“However, when the microphone turns on, all the teachings of Uncle Chava, my father, both conversation geniuses, come to me,” he says.
Before taking over the K-Love show, he worked in a late-night slot, and one of those days, he had to “hand over the microphone” to Barreto. When Barreto arrived, he asked if Omar was the one he had been hearing on the air, and when he answered affirmatively, Barreto looked at him in a very peculiar way.
“I felt it; I saw it in his eyes. He was wondering if I was the guy who was going to take his job,” he adds.
Shortly after that, programmer María Elena Nava contacted him.
“She asked me to cover for Barreto for a week. Just do the basics, play the music, and Argelia Atilano will do the weather. That changed everything. The producers really liked how we sounded together. Barreto extended his absence, and they left me in charge indefinitely. I spoke with Argelia, and immediately, I saw that I had a treasure in front of me. I opened the microphone to her, and we created a new format. The ratings went through the roof,” he says.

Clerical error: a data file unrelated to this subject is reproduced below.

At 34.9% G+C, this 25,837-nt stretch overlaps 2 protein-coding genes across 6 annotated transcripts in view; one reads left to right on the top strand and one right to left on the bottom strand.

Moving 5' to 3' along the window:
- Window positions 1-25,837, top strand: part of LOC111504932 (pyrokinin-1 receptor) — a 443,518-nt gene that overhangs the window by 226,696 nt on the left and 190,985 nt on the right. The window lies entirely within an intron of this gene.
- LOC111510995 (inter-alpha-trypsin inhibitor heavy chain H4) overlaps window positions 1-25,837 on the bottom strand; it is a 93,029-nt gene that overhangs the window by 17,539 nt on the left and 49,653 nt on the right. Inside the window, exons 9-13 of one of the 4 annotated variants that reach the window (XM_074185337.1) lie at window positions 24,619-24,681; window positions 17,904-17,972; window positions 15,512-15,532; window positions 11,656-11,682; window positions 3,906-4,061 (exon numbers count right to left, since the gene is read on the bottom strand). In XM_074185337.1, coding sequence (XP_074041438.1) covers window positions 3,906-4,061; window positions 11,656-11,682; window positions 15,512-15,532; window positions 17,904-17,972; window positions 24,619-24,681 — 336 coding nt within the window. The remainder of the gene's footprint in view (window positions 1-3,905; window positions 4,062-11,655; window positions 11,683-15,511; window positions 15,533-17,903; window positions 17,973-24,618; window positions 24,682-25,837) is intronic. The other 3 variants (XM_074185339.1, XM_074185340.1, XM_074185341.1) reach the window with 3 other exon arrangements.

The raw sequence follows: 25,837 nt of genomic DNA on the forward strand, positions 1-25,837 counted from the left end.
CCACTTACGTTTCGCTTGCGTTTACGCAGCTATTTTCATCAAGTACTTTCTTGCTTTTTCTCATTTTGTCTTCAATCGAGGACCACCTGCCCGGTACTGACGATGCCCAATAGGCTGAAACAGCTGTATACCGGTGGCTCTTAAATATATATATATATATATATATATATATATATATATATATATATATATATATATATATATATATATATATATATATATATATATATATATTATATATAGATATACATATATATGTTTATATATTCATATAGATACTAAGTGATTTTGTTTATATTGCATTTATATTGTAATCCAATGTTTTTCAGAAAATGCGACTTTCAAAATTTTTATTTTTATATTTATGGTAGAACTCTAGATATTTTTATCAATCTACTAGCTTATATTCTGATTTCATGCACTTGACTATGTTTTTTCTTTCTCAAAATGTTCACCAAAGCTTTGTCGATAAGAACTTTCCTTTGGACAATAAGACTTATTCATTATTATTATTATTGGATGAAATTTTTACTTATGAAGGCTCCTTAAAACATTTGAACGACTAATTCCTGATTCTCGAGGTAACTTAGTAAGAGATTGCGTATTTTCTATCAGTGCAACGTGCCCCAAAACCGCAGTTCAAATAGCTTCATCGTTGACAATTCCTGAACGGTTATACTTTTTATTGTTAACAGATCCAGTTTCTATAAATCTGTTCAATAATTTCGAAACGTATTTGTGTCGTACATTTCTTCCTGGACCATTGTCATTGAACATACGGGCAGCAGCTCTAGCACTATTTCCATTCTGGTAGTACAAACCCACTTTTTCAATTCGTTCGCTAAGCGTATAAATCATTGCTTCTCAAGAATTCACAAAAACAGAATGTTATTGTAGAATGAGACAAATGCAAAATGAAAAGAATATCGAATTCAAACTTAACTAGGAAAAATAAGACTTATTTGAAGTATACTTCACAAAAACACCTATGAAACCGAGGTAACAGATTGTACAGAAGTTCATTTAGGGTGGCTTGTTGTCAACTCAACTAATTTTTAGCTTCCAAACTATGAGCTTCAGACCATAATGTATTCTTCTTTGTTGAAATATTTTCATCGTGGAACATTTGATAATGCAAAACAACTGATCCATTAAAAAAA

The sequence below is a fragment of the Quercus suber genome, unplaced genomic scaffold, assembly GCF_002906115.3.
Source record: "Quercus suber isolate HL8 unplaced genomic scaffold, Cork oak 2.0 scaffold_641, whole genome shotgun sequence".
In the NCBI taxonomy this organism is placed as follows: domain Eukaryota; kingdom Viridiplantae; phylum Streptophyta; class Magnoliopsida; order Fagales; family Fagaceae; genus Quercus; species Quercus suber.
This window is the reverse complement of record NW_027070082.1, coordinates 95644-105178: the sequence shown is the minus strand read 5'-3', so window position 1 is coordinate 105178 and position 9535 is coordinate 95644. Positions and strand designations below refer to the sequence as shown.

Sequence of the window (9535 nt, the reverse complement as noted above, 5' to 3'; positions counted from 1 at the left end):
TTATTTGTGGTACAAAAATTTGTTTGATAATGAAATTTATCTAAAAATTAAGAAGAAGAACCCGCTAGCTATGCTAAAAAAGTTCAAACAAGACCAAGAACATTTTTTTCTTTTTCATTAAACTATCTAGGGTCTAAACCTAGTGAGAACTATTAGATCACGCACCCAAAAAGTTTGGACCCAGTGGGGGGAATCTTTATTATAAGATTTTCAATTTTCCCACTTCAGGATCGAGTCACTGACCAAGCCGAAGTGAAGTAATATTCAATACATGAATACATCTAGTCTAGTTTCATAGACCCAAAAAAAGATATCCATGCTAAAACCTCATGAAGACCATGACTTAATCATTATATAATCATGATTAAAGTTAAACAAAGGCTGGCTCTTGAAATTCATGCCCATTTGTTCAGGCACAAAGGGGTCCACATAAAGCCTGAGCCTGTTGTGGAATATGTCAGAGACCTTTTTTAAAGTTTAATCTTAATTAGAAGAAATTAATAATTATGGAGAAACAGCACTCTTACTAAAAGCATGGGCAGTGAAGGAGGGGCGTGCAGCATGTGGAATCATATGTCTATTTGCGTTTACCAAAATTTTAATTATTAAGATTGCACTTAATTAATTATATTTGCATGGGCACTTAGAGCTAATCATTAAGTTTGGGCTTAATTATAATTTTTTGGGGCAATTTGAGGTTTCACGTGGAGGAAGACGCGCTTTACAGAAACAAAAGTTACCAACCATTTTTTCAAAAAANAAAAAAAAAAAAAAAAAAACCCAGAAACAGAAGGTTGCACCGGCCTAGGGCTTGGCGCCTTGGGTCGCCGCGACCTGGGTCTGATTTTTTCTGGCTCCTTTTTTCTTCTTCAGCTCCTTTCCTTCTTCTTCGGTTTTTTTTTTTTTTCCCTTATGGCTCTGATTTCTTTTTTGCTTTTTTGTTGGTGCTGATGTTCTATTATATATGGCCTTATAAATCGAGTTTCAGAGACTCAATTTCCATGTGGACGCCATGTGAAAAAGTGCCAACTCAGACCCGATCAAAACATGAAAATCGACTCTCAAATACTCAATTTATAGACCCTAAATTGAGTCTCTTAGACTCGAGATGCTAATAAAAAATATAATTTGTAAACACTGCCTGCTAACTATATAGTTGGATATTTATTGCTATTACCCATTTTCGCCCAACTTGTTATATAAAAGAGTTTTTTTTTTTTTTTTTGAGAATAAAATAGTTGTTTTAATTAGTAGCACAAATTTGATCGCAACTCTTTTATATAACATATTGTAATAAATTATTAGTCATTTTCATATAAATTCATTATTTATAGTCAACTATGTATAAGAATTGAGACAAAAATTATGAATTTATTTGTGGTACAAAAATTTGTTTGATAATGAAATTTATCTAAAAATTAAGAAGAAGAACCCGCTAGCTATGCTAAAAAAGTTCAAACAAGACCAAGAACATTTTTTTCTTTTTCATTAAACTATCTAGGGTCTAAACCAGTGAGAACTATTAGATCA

“From that moment on, I told myself, ‘This is where I belong.’ I wondered what I had to do to not give up that microphone,” he adds. “Destiny had these plans for me, alongside the person I was meant to be with,” Omar Velasco mentions.
In 2006, his uncle Chava passed away.
“It was a very tough blow; I remembered everything I learned from him. His stories, anecdotes, his fight for life, his humanity. On the radio, we do our best to help; that reminds me of that time with him,” Omar Velasco reflects.
“I thought so much about him that in 2007, I signed up to run a marathon. I said to myself, ‘He couldn’t use his legs; I’m going to use mine in his memory,'” he says.
And we can imagine in that long-distance race the thousands of memories that passed through his mind with each stride he took, one after the other, plas, plas, plas. His trips to the store to buy Raleigh cigarettes, Coca Colas, plas, plas, plas, the laughter, the joys, the tears, plas, plas, plas. That man who used to say, ‘Súbete, morro,’ when he got on the bus on the first day of school, plas, plas, plas, the little games with his friends on the streets of Guadalajara, plas, plas, plas, his drives at the age of 16 while listening to Los Temerarios, plas, plas, plas.
Perhaps that image when, as a young boy, Omar Velasco embarked on his journey to California and saw his Uncle Chava from the second floor of his house, looking out the window, unable to come down to say goodbye, plas, plas, plas. His arrival at K-Love, sitting in that chair, meeting Argelia, starting a family, plas, plas, plas. Every step and every stride continued forward, amid the silence around him.